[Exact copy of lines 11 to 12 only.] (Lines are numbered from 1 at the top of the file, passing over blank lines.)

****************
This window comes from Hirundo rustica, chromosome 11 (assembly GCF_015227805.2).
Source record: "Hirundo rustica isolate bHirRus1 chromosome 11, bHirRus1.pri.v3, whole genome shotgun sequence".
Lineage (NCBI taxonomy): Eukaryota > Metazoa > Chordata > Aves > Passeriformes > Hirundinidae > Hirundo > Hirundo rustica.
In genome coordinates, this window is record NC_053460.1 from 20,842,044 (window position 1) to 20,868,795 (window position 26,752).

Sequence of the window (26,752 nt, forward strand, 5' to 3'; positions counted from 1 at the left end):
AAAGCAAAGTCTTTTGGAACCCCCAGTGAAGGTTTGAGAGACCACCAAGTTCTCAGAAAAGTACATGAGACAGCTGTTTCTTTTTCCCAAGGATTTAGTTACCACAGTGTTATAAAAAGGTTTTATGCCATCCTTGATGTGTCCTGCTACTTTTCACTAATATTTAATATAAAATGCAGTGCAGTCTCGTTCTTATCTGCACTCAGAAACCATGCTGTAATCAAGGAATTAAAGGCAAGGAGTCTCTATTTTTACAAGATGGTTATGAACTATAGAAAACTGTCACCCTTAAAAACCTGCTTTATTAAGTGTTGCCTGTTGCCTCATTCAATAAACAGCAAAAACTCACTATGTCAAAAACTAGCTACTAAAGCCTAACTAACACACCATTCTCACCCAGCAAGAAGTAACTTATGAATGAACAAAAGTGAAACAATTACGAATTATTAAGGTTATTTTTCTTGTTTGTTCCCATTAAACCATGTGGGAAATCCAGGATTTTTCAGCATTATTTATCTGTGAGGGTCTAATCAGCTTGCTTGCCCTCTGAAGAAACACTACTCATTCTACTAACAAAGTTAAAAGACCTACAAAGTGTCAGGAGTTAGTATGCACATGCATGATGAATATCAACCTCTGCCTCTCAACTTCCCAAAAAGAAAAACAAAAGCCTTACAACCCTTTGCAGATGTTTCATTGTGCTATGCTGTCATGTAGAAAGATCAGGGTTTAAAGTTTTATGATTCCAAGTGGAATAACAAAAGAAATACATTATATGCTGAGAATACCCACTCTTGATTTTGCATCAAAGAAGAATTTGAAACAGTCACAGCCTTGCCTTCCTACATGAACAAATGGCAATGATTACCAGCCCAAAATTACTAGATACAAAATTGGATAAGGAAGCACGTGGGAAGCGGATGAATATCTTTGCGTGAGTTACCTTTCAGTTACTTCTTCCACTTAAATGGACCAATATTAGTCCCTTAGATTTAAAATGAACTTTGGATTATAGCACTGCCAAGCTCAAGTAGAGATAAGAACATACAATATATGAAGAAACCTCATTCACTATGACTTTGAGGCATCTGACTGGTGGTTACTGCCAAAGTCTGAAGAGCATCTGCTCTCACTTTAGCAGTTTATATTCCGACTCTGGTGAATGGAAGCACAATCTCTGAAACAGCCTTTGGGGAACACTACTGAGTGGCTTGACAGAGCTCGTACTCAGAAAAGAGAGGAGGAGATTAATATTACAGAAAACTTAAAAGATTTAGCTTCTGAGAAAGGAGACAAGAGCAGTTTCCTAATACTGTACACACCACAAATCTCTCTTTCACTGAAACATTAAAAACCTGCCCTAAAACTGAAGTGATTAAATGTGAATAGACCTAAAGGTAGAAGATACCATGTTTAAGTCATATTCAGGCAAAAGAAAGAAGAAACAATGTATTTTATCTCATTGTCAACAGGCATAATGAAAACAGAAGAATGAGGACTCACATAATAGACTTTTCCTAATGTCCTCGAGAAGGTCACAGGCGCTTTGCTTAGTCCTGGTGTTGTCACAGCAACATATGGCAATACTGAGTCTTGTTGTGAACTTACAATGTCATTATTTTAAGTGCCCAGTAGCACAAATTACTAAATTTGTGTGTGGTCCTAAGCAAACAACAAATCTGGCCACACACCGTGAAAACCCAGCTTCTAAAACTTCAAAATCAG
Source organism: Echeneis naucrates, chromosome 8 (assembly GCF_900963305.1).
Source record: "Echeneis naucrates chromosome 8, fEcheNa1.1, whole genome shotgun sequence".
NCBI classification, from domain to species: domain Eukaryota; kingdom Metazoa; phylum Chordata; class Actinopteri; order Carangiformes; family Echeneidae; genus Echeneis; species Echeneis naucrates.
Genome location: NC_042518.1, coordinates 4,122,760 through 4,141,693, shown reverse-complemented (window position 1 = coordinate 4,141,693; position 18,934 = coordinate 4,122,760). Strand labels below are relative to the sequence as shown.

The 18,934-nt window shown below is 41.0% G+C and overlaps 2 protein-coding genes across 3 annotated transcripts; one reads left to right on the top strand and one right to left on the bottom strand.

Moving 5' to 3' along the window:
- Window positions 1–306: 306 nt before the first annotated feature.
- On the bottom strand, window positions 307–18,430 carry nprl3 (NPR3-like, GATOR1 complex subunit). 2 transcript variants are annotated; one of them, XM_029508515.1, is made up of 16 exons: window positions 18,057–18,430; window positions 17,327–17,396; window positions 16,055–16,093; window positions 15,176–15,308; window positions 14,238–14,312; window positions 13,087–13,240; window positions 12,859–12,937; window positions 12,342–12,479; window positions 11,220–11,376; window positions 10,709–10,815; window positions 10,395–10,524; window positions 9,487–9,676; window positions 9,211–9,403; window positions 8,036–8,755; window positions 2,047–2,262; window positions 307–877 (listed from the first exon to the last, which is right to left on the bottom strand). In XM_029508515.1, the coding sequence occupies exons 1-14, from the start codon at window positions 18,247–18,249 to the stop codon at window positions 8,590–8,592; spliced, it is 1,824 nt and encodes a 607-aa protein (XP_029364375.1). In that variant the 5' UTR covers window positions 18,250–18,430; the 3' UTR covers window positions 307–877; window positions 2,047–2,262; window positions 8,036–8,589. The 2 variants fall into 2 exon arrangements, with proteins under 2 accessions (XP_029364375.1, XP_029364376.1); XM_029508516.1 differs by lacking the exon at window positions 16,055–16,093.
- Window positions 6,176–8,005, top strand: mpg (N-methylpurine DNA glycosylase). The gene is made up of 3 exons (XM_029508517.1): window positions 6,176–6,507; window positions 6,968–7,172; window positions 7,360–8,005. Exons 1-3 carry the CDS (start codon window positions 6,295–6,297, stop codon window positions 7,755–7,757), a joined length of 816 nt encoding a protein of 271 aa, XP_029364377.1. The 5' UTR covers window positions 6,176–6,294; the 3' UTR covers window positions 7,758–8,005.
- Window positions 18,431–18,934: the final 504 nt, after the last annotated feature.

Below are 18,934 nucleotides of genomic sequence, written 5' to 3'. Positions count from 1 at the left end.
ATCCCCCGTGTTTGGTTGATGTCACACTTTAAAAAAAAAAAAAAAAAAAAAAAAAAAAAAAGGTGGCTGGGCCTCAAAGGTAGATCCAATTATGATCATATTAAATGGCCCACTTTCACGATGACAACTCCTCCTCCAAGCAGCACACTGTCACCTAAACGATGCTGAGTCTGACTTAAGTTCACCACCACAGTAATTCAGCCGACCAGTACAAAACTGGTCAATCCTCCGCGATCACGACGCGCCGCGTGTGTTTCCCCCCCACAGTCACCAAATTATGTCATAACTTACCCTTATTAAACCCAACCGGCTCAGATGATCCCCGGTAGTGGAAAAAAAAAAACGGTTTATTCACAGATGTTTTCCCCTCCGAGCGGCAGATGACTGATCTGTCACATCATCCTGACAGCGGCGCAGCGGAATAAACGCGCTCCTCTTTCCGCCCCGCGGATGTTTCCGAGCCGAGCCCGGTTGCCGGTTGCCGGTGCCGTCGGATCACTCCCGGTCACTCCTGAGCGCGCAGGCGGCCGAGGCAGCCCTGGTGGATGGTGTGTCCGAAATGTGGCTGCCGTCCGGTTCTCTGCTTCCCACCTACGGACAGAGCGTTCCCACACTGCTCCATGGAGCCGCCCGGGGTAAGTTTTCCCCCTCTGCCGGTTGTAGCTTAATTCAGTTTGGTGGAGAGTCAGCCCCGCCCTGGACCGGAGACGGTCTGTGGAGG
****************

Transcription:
The 18,934-nt window shown below is 41.0% G+C and overlaps 2 protein-coding genes across 3 annotated transcripts; one reads left to right on the top strand and one right to left on the bottom strand.

Moving 5' to 3' along the window: